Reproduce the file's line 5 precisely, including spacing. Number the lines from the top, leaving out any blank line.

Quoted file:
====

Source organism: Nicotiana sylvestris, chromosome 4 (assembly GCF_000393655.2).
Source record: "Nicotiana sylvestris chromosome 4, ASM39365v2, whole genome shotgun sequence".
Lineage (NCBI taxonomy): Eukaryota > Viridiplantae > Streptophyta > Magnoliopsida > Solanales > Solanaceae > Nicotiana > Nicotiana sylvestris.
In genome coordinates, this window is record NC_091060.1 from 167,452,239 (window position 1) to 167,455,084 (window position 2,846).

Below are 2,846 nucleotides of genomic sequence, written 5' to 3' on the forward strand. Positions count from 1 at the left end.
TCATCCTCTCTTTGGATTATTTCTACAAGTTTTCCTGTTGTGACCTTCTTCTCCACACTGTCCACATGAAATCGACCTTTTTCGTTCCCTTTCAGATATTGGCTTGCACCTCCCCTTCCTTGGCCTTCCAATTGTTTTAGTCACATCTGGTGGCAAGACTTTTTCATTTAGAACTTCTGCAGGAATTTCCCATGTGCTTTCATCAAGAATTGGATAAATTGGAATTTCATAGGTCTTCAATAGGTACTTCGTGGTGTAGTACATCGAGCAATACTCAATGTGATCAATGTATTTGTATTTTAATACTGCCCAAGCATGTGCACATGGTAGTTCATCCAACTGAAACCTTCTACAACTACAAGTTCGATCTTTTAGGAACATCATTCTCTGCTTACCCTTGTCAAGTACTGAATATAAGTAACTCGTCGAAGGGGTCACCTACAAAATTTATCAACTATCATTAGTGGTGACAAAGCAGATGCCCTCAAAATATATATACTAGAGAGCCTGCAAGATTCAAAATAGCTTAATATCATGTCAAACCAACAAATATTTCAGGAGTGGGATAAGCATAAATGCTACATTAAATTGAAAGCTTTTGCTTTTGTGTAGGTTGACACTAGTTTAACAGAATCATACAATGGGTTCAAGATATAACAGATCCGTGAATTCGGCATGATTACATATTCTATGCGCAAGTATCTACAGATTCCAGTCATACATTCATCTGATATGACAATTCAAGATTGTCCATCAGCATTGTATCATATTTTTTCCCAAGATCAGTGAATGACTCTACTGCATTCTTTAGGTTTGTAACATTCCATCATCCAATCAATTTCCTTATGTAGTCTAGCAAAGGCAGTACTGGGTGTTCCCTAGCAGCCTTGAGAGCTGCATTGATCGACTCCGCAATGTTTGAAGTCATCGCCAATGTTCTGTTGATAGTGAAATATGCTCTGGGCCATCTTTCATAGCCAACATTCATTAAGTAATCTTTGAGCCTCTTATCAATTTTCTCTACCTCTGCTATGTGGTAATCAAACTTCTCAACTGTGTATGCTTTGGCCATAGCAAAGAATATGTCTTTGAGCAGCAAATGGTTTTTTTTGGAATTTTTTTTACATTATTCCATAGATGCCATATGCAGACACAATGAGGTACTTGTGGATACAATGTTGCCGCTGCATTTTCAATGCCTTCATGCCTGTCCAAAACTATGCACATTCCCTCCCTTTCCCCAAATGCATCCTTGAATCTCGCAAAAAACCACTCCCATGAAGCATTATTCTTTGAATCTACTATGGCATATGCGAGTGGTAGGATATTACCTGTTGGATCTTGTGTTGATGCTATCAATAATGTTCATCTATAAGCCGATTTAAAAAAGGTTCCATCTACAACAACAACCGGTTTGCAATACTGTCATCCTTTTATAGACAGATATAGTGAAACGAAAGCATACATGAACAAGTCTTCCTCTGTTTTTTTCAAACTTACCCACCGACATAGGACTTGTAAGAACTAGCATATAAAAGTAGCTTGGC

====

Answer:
Below are 2,846 nucleotides of genomic sequence, written 5' to 3' on the forward strand. Positions count from 1 at the left end.